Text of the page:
Kate Russell, the HR headmistress, provides this to brush up the basic skills of experienced pros and give beginners a headstart. Lesson 1: promises v performance – how to manage performance in the organisation.
Mae West said that an ounce of performance is worth pounds of promises. Poor work performance is one of the most common complaints, but one of the areas least well tackled. The question to ask yourself is “are all my employees meeting all my workplace standards nearly all the time?”
No? Then you have work to do!
- What is “capability”?
Capability refers to an employee’s skills, ability, aptitude and knowledge in relation to his job. It is one of the potentially fair reasons for dismissal, provided that the procedure has been correctly followed.
- Set standards
Standards are the minimum levels of performance or conduct required by the organisation. Ensure that employees know your workplace standards. For example, we have a rule that advice to clients must be confirmed in writing. Be precise. If you can’t explain exactly what you expect your employees to deliver, you’ll have a problem explaining to an employment tribunal why you have reasonable belief that a dismissed employee was incompetent.
- Provide regular feedback
Be friendly, but keep a degree of separation from your employees. Provide regular objective feedback. In addition to the exchanges that take place during the working day, meet with employees regularly (every two or three months) to discuss how things are going and to give and receive feedback informally. Such meetings are useful for reiterating performance standards, clarifying understanding, providing relevant information, and establishing agreements and expectations on both sides.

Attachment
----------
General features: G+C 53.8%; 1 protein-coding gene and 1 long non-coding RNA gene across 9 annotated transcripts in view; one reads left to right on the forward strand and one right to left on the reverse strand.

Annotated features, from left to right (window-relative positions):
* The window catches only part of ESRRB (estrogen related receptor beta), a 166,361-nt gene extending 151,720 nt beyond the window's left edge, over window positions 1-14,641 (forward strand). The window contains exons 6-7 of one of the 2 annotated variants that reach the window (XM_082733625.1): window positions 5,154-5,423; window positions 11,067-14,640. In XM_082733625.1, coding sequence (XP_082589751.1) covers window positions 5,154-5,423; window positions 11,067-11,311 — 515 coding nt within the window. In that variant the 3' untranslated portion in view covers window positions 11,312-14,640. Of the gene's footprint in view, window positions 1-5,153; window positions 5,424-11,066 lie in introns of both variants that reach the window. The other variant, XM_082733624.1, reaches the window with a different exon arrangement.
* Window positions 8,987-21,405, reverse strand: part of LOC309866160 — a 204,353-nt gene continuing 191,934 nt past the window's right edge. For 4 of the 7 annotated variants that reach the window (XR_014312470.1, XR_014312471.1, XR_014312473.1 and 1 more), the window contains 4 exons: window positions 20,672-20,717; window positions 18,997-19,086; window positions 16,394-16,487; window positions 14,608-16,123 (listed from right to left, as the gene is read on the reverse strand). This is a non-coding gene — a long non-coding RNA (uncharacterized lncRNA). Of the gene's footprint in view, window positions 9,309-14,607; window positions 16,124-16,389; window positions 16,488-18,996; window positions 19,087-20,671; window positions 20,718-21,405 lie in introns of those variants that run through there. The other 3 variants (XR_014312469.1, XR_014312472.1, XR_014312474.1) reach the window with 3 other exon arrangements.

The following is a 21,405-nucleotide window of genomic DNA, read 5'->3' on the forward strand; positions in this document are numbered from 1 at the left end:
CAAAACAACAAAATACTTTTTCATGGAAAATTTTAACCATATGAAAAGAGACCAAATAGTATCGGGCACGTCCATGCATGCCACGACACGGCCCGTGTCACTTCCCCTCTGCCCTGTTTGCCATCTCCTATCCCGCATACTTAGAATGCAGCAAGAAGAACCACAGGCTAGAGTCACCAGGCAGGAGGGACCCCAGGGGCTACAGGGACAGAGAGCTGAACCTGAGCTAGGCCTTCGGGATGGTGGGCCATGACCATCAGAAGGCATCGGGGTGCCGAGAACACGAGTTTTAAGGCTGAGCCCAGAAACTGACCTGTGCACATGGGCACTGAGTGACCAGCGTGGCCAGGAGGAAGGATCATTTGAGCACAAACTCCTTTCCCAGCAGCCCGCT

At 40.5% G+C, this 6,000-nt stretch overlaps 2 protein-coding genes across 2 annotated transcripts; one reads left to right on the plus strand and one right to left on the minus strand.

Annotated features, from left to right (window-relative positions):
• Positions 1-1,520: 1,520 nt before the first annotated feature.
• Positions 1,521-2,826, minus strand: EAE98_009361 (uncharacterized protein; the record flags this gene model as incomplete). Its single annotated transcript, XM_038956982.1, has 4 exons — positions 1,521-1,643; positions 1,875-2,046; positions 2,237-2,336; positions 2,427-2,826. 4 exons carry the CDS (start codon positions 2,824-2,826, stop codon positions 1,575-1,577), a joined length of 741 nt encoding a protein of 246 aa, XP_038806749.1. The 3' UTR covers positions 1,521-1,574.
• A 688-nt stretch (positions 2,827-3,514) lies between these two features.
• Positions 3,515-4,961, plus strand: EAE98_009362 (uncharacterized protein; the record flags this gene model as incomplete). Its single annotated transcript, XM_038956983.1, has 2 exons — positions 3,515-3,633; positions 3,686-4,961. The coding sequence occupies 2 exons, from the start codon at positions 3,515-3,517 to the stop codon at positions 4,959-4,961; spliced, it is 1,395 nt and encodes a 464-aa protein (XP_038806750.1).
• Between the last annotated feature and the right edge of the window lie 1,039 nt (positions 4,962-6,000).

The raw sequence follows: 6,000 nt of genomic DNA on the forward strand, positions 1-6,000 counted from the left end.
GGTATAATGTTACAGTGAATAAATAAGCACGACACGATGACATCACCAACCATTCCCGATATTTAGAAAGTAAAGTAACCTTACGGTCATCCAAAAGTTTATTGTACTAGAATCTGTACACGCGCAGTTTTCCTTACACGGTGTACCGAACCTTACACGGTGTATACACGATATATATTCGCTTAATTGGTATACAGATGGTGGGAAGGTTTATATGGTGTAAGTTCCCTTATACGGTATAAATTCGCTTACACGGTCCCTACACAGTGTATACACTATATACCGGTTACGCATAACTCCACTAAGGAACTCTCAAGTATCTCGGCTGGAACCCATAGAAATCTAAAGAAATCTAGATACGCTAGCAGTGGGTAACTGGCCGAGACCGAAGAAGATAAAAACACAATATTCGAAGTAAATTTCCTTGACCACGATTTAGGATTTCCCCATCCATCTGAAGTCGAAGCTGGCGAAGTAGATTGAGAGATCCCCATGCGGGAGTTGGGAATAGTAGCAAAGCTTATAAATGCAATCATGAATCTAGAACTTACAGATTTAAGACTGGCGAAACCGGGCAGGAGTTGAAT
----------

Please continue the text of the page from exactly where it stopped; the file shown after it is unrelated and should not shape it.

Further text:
- Provide early guidance and correction
Act as soon as you notice that the employee is not performing work to the required standard. Delaying, or doing nothing, may well cause the performance problem to get worse. It’s much easier to blow out a match than put out a forest fire!
- Focus on the facts
Investigating will help you collate an accurate picture of the employee’s performance. The first steps will be informal. Discuss the matter with the employee, giving specific examples to help him understand your concerns. Create an informal performance improvement plan (PIP) together and ensure that he is fully supported.
- Give time to improve
Give the employee reasonable time to improve to the specified standard (two or three months is appropriate in most cases). If there’s insufficient improvement, move to the formal capability process and ensure that all procedural elements, for example, the right to be accompanied, are observed. The PIP will continue alongside the formal process.
Many employees automatically respond to guidance by submitting a grievance citing bullying and harassment. In the face of this type of behaviour, many managers simply abandon the whole thing. If an employee complains of harassment when you’re trying to manage them, try the following.
- Make sure that your dignity at work procedure points out that managers have a right and a duty to manage. If a manager is seeking to help and encourage an employee to do his job, it does not constitute bullying, harassment or victimisation.
- Provide evidence of poor work performance to support what you say.
- Ask why the employee thinks he is being bullied. Ask ’Help me understand why you think I’m treating you less favourably than anyone else who performs at this level?’ By putting the onus back on the employee, you start to call him to account.
Learning how to deal with underperformance is an essential management skill. It takes time and patience, but it’s not difficult. By following and practising the HR Headmistress’ tips, you will master the skills and gain the confidence to apply them successfully. As a result you’ll find that your team will deliver improved performance, cutting costs, reducing errors and improving productivity.
Remember, promises are ephemeral. Performance adds weight to the bottom line…
- Kate Russell is the MD of Russell HR Consulting and the author of How to Get Top Marks in … Managing Poor Work Performance. Find out more here: www.russellhrconsulting.co.uk